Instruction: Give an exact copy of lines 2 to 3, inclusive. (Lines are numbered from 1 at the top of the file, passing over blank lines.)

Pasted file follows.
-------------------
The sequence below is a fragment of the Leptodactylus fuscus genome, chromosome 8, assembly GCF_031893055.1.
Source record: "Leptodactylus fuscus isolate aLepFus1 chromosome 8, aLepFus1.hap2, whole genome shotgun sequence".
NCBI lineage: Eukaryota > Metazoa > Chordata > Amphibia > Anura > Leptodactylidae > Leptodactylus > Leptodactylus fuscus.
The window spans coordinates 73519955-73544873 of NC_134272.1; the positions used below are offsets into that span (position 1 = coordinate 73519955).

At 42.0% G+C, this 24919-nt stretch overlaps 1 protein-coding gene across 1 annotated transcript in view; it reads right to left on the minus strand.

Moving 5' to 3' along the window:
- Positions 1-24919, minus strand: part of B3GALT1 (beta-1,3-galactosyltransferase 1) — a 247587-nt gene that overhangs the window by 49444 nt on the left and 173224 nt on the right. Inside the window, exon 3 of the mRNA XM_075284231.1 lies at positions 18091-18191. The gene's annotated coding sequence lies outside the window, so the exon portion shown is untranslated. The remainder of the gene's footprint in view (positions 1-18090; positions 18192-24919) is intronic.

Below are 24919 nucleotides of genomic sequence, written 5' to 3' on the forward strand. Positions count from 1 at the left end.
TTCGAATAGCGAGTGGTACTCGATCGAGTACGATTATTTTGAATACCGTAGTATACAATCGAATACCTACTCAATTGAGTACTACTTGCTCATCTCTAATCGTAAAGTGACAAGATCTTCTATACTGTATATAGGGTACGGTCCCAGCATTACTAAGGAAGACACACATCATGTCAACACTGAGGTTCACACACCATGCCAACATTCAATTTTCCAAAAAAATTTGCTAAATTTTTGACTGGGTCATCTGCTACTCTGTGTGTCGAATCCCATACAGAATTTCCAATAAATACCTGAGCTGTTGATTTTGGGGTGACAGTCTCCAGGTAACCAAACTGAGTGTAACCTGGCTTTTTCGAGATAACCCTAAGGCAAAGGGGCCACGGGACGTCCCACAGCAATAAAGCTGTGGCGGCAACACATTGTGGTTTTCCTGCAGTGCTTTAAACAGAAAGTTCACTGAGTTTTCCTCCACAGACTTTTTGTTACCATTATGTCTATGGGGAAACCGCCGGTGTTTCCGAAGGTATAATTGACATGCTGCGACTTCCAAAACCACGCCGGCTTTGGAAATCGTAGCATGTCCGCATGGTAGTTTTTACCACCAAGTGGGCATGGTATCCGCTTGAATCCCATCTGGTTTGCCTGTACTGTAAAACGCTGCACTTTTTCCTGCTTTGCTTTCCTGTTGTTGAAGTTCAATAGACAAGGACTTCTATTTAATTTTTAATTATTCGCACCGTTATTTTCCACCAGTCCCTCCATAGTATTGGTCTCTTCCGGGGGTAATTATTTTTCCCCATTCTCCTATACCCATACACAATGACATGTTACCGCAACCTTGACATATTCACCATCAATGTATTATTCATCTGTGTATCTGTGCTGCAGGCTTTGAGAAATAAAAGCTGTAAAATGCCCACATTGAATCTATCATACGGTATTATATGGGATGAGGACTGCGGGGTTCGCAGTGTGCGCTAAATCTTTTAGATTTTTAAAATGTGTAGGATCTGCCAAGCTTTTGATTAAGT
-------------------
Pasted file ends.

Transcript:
Source record: "Leptodactylus fuscus isolate aLepFus1 chromosome 8, aLepFus1.hap2, whole genome shotgun sequence".
NCBI lineage: Eukaryota > Metazoa > Chordata > Amphibia > Anura > Leptodactylidae > Leptodactylus > Leptodactylus fuscus.